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Purdue’s Rondale Moore would bring playmaking to Saints offense

Moore comes with a lot of risks, but he could be a missing link for the Saints

NCAA Football: Nebraska at Purdue Marc Lebryk-USA TODAY Sports

The Saints have a lot of question marks heading into free agency and the draft. It’s surprising to have wide receiver on that list, but last season, Alvin Kamara led the team with 83 catches. Next season will hopefully see Michael Thomas healthy and back to full strength, but even so, the inability of other receivers to step up while he was hurt is alarming.

Enter Rondale Moore, an undersized weapon out of Purdue. At 5 feet 9 inches and 181 pounds, Moore won the Paul Hornung Award for college football’s most versatile player in 2018. He’s the kind of player Sean Payton is drawn to. He can line up all over the formation, play in the slot, and even get carries if need be. Moore is also the kind of player who can be underutilized by the wrong coach, making this fit a mutually beneficial one.


However, there is a major red flag for Moore: His injury history. Since his breakout rookie year, Moore has played in just seven games. With that in mind, it’s entirely possible — if not likely — that Moore falls in this draft and is available in the fourth or fifth round. Especially with the number of wide receivers available. But if Saints fans have learned anything from players like Kamara, it’s that a player is as valued as the team that will take a chance on him highest. Another team could see the upside of a player like Harris despite his injuries and try to snatch him up.

The other issue for the Saints is redundancy. The Saints already have a special teams ace and undersized receiver in Deonte Harris. So is Moore just a redux of a guy the Saints have started folding into the offense more? In a word: No. Harris was a hidden gem from Assumption, the result of the Saints doing a ton of homework. Moore has strong route running ability out of the gate, an ability to create in space that the Saints sorely need, and the versatility to be used however Payton sees fit. All of these tools are invaluable.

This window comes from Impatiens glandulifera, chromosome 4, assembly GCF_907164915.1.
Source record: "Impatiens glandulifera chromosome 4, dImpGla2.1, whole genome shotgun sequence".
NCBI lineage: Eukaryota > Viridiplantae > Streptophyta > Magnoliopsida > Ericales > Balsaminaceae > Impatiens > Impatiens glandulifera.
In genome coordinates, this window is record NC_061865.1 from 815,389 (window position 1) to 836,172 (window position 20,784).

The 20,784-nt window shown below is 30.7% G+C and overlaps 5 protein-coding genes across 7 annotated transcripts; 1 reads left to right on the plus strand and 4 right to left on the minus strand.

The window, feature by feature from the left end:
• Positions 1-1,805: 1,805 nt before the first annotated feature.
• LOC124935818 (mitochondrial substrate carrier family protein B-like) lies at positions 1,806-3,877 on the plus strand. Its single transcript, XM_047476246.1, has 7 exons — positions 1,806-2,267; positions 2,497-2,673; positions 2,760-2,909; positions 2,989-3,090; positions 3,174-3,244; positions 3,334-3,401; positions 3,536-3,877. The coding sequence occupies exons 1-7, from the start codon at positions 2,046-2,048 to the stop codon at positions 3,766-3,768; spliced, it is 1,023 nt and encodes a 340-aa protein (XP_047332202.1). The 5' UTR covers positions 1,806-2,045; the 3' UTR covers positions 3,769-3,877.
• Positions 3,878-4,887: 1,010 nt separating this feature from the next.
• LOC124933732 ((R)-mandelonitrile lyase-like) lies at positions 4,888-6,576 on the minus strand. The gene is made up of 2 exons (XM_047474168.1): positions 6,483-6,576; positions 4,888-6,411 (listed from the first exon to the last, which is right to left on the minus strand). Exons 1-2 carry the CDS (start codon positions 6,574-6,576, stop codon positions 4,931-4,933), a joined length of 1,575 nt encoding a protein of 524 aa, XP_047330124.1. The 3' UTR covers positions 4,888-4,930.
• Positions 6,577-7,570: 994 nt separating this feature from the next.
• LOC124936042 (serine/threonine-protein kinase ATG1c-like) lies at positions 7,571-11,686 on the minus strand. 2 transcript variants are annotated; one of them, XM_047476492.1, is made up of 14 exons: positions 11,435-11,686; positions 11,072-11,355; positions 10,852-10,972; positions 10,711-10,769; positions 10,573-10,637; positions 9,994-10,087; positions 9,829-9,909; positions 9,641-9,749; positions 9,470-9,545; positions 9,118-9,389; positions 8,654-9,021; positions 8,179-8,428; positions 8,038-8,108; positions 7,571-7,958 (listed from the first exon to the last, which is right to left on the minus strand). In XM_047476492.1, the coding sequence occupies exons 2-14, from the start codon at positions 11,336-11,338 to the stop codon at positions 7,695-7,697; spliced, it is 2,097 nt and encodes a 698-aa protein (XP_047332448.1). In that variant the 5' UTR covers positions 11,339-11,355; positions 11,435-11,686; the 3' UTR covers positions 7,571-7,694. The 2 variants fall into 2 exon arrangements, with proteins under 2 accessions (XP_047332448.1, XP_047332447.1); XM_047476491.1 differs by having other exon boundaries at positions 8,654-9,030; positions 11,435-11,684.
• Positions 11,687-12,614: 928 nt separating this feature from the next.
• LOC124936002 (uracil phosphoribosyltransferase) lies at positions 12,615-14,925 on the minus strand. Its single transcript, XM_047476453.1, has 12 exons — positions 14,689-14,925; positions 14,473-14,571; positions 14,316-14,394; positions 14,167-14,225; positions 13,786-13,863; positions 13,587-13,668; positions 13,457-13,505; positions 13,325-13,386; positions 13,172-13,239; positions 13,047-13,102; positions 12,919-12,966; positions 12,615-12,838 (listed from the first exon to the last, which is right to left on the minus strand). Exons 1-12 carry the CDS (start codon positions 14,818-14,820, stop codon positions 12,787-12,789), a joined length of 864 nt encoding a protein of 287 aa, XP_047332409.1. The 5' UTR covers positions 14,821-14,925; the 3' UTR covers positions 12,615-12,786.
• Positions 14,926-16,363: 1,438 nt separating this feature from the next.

In the early rounds, the Saints undoubtedly have more pressing needs. Another cornerback is important, and some more size at the receiver position wouldn’t hurt, something that Moore does not address. But bigger, more physical receivers tend to go higher than the Saints are picking, and Thomas getting healthy again is an x-factor.


It’s hard to imagine a better fit for the Saints than Moore. His flexibility and dynamism makes him the ideal player for a Sean Payton offense. He would also be an outstanding weapon for whoever is playing quarterback for the Saints next year. Moore as a gadget player could continue to open a Saints offense that’s already pretty open, while allowing Thomas and Emmanuel Sanders to continue to work on the outside.

Moore does need to have touches generated for him. He’ll be best in the NFL when the ball is in his hands, which could have some negative backlash on a Saints offense that thrives when the ball is being proliferated. Naturally, his risk of injury goes up with those touches, which clearly makes drafting him a risk.


Moore would be a hard sell at No. 27. There are enough needs on the Saints that taking a potential project in the first round may not be beneficial for a team still looking to capitalize on its window as the Saints are. Quarterback will be a huge issue to address, but it will take a very specific type of player to get the most out of Moore.

If Moore is available in the second round, or the Saints have the chance to jump up for him within reason, he could also be a tremendous add to a Saints offense that needs to generate some big plays again. Ultimately, his freshman year warrants a trial run in the NFL — but it has to come at the right price.

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